Dear Dr. Rassman:
Thank you for your outstanding blog. I have a question about hair transplants. Most of the before/after pictures that I’ve seen show patients with substantial balding who then receive very noticeable new coverage. I wonder, though, whether it is possible to design and begin to execute a H.T. Master Plan beginning in the very early stages of hair loss, so that — rather than suffering noticeable loss and then receiving visible new coverage in that area — the transplants can instead be inserted into areas that are just beginning to thin but still have substantial coverage.
It seems that people who work in the public eye — television anchors, actors, and so forth — must have a way to plan out their transplants so as to seem simply to retain their hair, rather than seeming to lose it and gain it back. Does transplanting into areas that still have coverage make the eventual loss of the remaining hair in that area transpire more quickly? Can transplants be performed BEHIND a fairly solid hairline if the surgeon determines that declining hair counts make it inevitable that this area will eventually go bald?
I’m a 29-year-old male, and I began using 1.25 mg/day of finasteride eight years ago. I still have quite decent coverage — noticeably thin in the vertex when under bright lights, somewhat recessed temples with miniaturized/vellus hairs at the temple hair line, and a decreasing hair count that is only noticeable to me in the first two inches of the frontal hairline. After noticing fairly quick loss in college, the erosion has been very slow during my eight years of finasteride treatment. However, I am aware of the five-year finasteride studies showing hair counts dropping after two years of treatment and continuing down from there.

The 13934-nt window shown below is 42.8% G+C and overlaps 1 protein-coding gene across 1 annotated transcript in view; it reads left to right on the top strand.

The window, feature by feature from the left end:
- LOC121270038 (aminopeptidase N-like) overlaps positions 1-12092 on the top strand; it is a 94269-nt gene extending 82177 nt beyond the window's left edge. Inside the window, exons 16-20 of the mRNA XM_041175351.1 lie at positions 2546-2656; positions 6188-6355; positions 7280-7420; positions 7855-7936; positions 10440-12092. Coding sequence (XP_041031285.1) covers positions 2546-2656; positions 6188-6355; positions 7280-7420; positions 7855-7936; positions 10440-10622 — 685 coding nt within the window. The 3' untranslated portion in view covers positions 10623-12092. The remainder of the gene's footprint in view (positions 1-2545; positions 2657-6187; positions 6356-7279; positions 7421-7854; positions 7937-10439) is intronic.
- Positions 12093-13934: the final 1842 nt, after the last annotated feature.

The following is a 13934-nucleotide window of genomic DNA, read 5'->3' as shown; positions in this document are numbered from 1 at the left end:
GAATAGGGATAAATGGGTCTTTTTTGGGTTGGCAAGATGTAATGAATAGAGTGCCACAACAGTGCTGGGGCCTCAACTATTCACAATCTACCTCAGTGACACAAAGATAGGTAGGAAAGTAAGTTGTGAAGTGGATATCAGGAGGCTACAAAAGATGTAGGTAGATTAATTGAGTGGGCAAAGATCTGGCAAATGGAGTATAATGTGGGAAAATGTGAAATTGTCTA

I understand the need for conservative transplant treatment at my relatively young age, in order to preserve appropriate reserves of potential donor hair. (This is why I know it would be inadvisable to move my hairline FORWARD toward its adolescent location.) However, I am hoping that I can replace hair BEFORE I entirely lose it — including bolstering the hairline and several inches behind it before the inevitable loss there becomes noticeable. So, I wonder if you could tell me: do HT surgeons ever transplant into an area that still has substantial coverage, so that the loss doesn’t need to become noticeable before it is replaced? In other words, can a Master Plan be devised to prepare for inevitable future loss before that loss actually fully occurs, rather than waiting for visible baldness before surgery takes place? (I wonder how else, say, actors and television anchors are able to avoid the appearance of “losing and regaining.”)
Thanks very much for your time! I appreciate it.
I have firmly established a viewpoint to not transplant people before they are ready. Preventing visible hair loss with transplants is performed by some doctors and those happen to represent the doctors who are more in this for money rather than the welfare of their patients.
As good as you think you might be able to predict what will happen to you, you might be surprised to see that the balding will actually occur differently than you expected. As the supply is limited on everyone who will become significantly bald, you could run out and not complete what you will need if you are too aggressive. I am often humbled by the balding process, but I am also the biggest fan of being conservative.